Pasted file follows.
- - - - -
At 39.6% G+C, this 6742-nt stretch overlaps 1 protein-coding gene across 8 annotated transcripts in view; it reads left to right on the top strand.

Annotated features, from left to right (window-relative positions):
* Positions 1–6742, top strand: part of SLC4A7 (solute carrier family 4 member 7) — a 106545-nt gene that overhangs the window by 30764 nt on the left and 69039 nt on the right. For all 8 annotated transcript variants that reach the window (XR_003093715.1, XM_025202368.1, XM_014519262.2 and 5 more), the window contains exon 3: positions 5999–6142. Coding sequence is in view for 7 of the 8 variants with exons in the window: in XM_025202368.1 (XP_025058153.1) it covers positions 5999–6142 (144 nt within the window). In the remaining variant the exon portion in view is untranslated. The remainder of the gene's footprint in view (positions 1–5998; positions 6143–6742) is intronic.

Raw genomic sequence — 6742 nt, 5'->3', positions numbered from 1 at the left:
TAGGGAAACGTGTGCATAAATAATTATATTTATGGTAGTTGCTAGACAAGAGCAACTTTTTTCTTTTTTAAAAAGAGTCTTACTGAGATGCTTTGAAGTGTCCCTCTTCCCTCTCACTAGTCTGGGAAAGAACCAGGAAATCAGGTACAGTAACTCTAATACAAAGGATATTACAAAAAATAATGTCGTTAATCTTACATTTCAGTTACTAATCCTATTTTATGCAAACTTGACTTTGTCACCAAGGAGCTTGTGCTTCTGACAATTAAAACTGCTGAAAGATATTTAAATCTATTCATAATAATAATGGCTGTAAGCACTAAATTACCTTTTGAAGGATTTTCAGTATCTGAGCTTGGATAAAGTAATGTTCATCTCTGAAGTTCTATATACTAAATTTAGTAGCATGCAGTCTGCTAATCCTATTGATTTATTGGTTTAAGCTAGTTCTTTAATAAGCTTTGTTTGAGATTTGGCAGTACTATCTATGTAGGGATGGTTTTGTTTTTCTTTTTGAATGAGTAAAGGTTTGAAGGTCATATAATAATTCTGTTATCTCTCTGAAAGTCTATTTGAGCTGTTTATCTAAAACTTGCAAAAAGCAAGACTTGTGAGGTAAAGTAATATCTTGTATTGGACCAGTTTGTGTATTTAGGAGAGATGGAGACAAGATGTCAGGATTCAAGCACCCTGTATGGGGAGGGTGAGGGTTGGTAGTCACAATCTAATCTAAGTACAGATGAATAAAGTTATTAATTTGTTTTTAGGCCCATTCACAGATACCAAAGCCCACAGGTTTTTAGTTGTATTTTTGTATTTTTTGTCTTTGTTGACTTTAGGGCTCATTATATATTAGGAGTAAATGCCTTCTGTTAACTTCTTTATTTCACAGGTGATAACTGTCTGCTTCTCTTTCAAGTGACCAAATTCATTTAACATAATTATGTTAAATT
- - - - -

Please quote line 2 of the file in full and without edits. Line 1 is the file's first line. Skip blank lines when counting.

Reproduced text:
Annotated features, from left to right (window-relative positions):